It’s all on the line for Australia at Lord’s

Date: July 19, 2013 / Posted by Glenn Mitchell

Lord’s – the location for the second Ashes Test – is Australia’s most successful English venue with just one defeat sitting alongside 14 victories since 1934.

That one loss came on the last Ashes tour in 2009 when Ricky Ponting’s tourists were handed a 115-run defeat.

Over the next five days the Ashes are pretty much up for grabs.

Should England come away with a win Australia will be required to win the remaining three Tests to wrest back the little urn.

That is highly unlikely so the stakes for the Australian team at the spiritual home of cricket are high.

For Michael Clarke’s outfit to post a win the batting line-up has to fire and that has to start with the skipper himself.

Clarke was bowled for a duck by what may remain the ball of the series from James Anderson in his team’s first innings at Nottingham..

His knock in the second innings was terminated on 23 by Stuart Broad.

There is no doubting Clarke’s ability with the willow with 2012 a landmark year for the skipper with four scores over 200 and an aggregate of 1595 runs at 106.3.

Whilst Clarke is now in the truly elite class with a 93-Test career average of 51.7 he has seldom been able to produce his best away from home.

On Australian pitches he boasts an average of 64.9 compared with just 41.1 abroad.

It is a factor of Clarke’s game that needs to be addressed and the remainder of this series would be a fine place to start.

He will most likely stride to the middle at number four with the most interest in Australia’s line-up centring on who will bat ahead of him.

Ed Cowan was used at first drop at Trent Bridge where he largely gifted his wicket in both innings – in the first he chased a wide delivery and was caught in the cordon off Steve Finn for a first ball duck while in the second he fell in the final over before tea on day four to Joe Root, a man who boasted just ten wickets from his previous 44 first-class matches.

Should Cowan be given a reprieve he will have to score and score big to save not just his place in the side but his international career.

There are several permutations available to the selectors.

It is a given that both Shane Watson and Chris Rogers will open.

The pair will be buoyed by a stand of 84 in Australia’s second innings at Nottingham.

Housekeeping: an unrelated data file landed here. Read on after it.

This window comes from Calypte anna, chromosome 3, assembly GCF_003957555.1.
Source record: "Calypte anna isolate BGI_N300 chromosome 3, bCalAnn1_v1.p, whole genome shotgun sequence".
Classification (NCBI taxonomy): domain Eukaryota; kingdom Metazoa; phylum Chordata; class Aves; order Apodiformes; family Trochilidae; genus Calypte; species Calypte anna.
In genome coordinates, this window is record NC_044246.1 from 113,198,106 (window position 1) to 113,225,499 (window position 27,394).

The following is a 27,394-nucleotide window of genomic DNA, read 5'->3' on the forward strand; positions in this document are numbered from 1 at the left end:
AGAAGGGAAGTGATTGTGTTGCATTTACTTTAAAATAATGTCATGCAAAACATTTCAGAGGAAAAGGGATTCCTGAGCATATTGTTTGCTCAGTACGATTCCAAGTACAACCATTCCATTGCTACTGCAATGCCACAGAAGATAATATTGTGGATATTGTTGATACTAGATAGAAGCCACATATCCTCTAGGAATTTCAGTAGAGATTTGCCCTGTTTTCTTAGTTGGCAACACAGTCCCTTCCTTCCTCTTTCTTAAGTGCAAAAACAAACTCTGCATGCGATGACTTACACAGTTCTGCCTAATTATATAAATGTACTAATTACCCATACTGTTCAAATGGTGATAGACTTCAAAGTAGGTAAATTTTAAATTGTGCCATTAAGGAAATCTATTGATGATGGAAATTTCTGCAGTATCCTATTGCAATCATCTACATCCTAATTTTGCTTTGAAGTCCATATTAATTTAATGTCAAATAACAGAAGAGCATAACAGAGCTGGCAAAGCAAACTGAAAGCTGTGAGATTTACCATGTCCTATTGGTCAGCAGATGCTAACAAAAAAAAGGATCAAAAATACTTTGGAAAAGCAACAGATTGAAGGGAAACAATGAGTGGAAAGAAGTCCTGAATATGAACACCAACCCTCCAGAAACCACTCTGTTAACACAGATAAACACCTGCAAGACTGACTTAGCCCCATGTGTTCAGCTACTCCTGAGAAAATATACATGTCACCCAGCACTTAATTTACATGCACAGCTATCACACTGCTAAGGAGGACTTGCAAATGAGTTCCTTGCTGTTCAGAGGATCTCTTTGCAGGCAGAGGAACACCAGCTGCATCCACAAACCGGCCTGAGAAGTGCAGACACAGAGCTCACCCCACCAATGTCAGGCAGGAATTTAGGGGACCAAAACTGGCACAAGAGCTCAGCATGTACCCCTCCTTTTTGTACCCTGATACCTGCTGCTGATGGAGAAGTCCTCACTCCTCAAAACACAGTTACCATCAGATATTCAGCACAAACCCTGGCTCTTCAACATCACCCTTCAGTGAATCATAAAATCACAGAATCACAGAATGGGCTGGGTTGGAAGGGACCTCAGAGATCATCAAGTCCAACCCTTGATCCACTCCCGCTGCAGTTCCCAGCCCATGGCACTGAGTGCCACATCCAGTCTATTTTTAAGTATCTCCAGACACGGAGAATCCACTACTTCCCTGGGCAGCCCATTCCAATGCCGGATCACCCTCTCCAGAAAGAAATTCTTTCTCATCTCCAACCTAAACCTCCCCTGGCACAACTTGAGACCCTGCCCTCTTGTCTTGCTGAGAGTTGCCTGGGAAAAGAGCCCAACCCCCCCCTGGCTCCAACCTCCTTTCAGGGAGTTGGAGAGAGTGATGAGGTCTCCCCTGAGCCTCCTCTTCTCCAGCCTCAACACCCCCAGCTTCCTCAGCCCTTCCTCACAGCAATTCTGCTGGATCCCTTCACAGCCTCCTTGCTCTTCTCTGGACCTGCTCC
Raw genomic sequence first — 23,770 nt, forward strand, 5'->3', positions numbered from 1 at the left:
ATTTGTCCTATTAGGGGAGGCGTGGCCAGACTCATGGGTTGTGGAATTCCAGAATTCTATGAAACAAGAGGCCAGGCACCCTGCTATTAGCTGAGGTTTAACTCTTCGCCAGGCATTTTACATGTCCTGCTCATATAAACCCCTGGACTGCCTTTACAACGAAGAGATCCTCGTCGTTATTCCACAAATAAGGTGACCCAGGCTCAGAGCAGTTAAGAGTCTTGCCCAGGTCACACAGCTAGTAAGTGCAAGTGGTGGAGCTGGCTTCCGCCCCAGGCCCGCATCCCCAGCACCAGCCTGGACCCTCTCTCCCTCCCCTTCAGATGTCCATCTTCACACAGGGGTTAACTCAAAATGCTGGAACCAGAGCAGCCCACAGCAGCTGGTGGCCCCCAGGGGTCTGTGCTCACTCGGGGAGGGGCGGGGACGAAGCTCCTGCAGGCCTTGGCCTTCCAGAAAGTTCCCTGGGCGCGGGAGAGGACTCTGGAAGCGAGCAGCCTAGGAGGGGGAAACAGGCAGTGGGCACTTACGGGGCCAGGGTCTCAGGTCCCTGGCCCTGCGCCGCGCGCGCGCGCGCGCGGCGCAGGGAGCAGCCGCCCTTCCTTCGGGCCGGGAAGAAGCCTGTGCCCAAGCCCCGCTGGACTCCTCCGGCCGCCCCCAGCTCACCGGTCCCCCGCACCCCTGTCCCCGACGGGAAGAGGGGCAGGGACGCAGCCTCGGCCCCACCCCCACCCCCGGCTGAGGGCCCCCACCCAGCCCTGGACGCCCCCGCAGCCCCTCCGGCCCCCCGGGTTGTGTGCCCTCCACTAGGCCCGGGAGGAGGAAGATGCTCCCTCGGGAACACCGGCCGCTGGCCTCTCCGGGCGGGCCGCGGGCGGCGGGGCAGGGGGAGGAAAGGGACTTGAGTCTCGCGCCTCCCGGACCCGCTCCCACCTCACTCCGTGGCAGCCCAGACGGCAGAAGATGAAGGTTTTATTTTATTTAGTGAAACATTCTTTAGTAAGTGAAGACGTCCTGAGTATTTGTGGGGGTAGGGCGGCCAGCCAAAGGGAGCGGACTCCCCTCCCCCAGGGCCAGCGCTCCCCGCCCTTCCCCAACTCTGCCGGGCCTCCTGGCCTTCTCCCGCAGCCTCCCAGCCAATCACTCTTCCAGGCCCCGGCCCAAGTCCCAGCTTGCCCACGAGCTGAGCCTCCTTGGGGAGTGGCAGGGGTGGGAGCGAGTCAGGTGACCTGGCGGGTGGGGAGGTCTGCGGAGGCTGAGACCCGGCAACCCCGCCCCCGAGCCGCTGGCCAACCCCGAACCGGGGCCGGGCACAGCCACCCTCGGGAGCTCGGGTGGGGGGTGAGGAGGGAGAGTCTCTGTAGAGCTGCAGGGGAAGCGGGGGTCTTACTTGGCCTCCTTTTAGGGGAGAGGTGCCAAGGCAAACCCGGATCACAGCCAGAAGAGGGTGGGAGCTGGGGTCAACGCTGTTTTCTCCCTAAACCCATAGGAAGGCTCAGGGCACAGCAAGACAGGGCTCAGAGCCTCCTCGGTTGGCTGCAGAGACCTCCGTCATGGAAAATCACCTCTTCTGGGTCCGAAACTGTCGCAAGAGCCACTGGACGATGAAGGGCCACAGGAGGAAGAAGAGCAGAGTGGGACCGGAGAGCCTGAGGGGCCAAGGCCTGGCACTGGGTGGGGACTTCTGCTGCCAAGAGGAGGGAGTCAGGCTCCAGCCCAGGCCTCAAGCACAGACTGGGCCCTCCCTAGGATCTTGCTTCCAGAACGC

If Cowan is jettisoned the likely replacement is Usman Khawaja who has been on the periphery of the side for quite some time.

David Warner is not an option as he has left England and on his way to Southern Africa where he will play in two first-class matches for Australia A before rejoining the Ashes squad ahead of the third Test.

If Khawaja is not the preferred number three he could swap places with Phil Hughes at number five although the selectors may be loath to shift him after his fighting 81 not out in the series opener.

Regardless of which way the selectors go one thing remains the same – the batsmen need to make runs.

Australia fell just 15 runs short of victory at Nottingham but in reality it was the bowlers who did the bulk of the work – with bat and ball.

The first innings in the opening Test was only saved by a world record stand for the tenth wicket with Hughes and Ashton Agar (98) taking the side from a calamitous 9-117 to 280 all out.

In the second innings the last five wickets contributed 135 of the 296 runs with the last wicket stand between Brad Haddin and James Pattinson accounting for 65 of them.

Starts and scores in the 40s and 50s are not enough.

Several batsmen need to rise to the occasion and score hundreds as there is little prospect of the tail replicating its first Test performance.

For mine, I think the same XI will back-up from Trent Bridge but it will again be the batsmen who will be under the microscope.

The England selectors will be tempted to drop Steve Finn who was lacklustre and wayward in  the first Test, in particular in Australia’s first innings where he went for over five runs per over.

The two reserve players in the home side’s squad of 13 are bowlers – Tim Bresnan and Graham Onions.

Either would be a welcome addition but it is likely to be Bresnan to get the call-up if Finn is omitted.

In his 18 Tests to date he has shown signs that he could be a genuine all-rounder with 57 wickets and a batting average of 31.2.

Once again James Anderson will be the lynchpin of England’s attack, coming off a man-of-the-match winning ten-wicket haul at Trent Bridge.

Off-spinner Graeme Swann will be disappointed with his first-up performance.

Trent Bridge has never been a happy hunting ground with last week’s effort often marred by bowling too short.

He can be expected to bounce back at Lord’s.

The weather has been hot in London during the build-up so a batsman’s pitch is on the cards although there should be more pace and bounce on offer then we saw at Trent Bridge.

Here’s hoping that the second Test is every bit as absorbing as the first and for the sake of the series, and Aussie pride, the tourists can leave Lord’s at one-all with three matches to play.

And here’s hoping that Australia is more judicious in its use of the DRS.

It is hard enough beating this England team without burning your referrals early.

First published on The Roar – theroar.com.au – on 18 July 2013